Where did this year go?? Between slogging through my own grief of the loss of my son in November and the new territory of a Covid-defined world, I honestly haven’t had the creative motivation to sit down and write again. Every day I look at this sweet collage art hanging on my wall that my daughter put together of Brandon, and I’m reminded of just how short our lives truly are; And how important each moment is to making memories that last.
Was my last blog really 8 months ago?! As I read over what I wrote in my January 2nd blogpost Walking through the valley with 20/20 vision, the words seem eerily prophetic.
Travel, as we defined it, came to a screeching halt worldwide. We were forced to readjust, reframe, and reorganize.
Wander, Linger, Savor is the title I chose for my blog years ago when I discovered the rewarding practice of slow travel. Not to be confused with a slow boat or donkey ride to your destination (although that could be an adventure as well), but as in settling down into your destination after you arrive and staying put until you squeeze out the essence of the local flavors.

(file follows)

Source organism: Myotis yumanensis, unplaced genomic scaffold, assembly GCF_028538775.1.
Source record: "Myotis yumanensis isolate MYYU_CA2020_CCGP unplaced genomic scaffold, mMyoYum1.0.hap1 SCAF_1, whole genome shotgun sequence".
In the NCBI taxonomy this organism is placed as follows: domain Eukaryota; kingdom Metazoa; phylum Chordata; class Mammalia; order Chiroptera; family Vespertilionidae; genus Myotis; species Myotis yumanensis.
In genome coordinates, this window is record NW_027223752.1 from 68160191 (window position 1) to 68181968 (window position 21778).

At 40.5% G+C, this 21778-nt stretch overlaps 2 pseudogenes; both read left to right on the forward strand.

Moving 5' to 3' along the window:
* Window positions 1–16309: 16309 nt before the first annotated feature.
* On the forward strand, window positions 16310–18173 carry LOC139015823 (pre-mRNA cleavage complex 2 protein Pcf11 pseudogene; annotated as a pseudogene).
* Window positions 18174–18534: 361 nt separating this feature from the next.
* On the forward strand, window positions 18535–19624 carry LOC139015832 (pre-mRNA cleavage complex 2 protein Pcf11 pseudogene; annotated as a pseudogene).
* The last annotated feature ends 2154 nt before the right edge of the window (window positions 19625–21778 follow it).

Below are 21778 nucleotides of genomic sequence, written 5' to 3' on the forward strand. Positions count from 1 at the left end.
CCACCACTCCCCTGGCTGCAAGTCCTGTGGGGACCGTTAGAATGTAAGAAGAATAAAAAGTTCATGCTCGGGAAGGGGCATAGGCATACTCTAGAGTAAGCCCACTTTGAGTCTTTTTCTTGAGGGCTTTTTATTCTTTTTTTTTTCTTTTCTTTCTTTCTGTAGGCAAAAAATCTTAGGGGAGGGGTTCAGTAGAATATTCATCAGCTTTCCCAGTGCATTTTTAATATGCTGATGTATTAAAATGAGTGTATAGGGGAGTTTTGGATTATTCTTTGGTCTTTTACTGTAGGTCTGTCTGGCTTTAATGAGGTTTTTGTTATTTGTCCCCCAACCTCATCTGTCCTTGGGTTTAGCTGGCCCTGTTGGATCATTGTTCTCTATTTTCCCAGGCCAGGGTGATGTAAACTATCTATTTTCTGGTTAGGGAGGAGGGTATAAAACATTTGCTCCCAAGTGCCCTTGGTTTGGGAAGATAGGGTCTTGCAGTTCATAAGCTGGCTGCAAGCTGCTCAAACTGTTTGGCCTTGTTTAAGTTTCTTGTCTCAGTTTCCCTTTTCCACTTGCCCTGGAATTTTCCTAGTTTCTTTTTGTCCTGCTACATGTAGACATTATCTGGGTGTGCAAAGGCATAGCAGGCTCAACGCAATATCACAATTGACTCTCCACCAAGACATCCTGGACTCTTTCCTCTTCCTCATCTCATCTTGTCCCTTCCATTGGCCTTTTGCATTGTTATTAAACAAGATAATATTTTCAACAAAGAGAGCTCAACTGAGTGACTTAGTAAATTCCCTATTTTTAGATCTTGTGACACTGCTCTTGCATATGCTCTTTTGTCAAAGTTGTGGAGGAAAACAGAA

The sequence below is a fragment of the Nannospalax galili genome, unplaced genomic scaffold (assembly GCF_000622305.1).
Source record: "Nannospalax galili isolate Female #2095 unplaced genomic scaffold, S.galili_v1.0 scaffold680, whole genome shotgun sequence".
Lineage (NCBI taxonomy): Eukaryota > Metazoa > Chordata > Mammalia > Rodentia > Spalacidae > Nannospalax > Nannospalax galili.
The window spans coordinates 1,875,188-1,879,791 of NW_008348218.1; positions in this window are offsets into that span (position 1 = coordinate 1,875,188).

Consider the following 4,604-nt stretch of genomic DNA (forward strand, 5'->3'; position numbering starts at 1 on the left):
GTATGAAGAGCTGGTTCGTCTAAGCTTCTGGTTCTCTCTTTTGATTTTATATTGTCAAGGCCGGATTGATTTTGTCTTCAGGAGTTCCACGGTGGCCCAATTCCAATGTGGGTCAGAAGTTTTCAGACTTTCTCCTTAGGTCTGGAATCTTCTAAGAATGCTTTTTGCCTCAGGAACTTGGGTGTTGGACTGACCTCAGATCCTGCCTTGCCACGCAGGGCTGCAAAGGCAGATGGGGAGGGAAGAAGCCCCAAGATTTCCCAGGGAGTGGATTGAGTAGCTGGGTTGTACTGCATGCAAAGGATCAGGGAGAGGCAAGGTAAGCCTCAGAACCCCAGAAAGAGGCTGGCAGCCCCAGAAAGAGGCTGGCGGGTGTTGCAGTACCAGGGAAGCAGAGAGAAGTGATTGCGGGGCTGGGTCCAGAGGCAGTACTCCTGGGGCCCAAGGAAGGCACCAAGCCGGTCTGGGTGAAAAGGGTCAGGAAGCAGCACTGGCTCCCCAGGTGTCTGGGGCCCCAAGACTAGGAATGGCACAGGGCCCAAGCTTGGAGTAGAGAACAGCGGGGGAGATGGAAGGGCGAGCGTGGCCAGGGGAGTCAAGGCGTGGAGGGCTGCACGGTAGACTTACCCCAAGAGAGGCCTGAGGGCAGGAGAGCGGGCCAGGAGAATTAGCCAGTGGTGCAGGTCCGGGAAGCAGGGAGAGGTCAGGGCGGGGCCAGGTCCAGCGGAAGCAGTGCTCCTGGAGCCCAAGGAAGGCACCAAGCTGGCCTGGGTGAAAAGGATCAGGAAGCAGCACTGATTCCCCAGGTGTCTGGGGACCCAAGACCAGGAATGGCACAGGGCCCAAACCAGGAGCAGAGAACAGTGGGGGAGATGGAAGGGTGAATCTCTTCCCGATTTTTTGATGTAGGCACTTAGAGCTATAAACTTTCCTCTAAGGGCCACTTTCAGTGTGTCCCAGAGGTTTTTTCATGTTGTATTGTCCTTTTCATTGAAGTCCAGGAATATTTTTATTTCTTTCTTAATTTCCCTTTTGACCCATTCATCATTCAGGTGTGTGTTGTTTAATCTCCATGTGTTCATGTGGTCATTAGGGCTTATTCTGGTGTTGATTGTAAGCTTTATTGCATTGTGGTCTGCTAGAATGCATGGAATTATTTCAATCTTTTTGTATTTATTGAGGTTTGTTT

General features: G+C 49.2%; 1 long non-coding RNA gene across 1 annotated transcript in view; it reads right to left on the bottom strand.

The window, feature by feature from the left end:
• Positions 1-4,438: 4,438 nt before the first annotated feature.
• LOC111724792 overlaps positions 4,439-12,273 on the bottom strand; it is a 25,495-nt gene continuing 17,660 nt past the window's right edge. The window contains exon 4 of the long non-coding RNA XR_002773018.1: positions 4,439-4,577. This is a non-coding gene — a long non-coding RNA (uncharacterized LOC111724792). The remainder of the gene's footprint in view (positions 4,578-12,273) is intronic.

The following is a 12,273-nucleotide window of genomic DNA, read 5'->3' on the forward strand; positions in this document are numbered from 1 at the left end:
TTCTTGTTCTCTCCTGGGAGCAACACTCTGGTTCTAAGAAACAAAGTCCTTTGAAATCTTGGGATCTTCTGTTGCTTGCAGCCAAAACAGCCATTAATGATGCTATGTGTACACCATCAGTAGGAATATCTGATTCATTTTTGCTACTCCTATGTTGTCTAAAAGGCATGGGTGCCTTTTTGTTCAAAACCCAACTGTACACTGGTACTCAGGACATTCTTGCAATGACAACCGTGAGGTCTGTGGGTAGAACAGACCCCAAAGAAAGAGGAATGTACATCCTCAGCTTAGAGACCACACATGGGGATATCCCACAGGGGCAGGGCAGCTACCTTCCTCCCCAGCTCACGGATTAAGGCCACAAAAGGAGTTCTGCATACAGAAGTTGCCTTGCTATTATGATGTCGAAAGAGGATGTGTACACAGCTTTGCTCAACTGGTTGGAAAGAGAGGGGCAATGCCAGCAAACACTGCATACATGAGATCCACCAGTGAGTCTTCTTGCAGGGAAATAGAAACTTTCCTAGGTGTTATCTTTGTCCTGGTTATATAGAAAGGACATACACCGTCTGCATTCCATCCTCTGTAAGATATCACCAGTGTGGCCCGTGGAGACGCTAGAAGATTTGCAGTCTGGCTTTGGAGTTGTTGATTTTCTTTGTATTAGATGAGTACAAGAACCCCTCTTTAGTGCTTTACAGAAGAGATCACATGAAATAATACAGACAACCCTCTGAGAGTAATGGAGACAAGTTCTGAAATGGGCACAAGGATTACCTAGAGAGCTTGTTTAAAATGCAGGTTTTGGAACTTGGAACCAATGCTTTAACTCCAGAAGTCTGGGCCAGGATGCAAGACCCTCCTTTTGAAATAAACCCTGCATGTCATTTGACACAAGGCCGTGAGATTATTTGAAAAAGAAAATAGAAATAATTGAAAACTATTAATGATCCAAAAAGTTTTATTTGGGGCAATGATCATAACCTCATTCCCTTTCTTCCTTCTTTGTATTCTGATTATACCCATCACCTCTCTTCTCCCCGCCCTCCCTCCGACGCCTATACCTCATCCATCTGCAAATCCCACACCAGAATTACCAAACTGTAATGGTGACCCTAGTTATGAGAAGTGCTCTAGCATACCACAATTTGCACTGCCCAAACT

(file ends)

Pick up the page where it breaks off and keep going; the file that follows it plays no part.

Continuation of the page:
Unfortunately, Covid changed the scope of wandering, and my excursions to far away places have been limited to armchair travels. Right now, I’m just skirting the shores of Morocco with my travel companion, Mark Twain (The Innocents Abroad.) In true Twain style, his prose is detailed with rich descriptions and rife with humor, which I’m thoroughly enjoying.
“In Paris they simply stared when I spoke to them in French; I never did succeed in making those idiots understand their own language.” (Mark Twain – The Innocents Abroad)
It’s the most classic of travel memoirs.
But ultimately, wanderlust can only be satisfied by sticking your proverbial toes in the sand (or boots in the snow since we live in a landlocked state.) So, our wandering took on a new face, and Colorado cabin fever drove us outdoors on trips closer to home.
Have you noticed that to travel means we put ourselves in the uncomfortable position of having our edges softened? Only to discover that it’s what we needed all along. Our eyes have been opened to new sights, sounds, ideas, perspectives and when we return home, we see our corner of the world in a more acute light with all its beauty and warts.
And we risk becoming better people for it.
“Travel is fatal to prejudice, bigotry, and narrow-mindedness, and many of our people need it sorely on these accounts. Broad, wholesome, charitable views of men and things cannot be acquired by vegetating in one little corner of the earth all one’s lifetime.”
― Mark Twain, The Innocents Abroad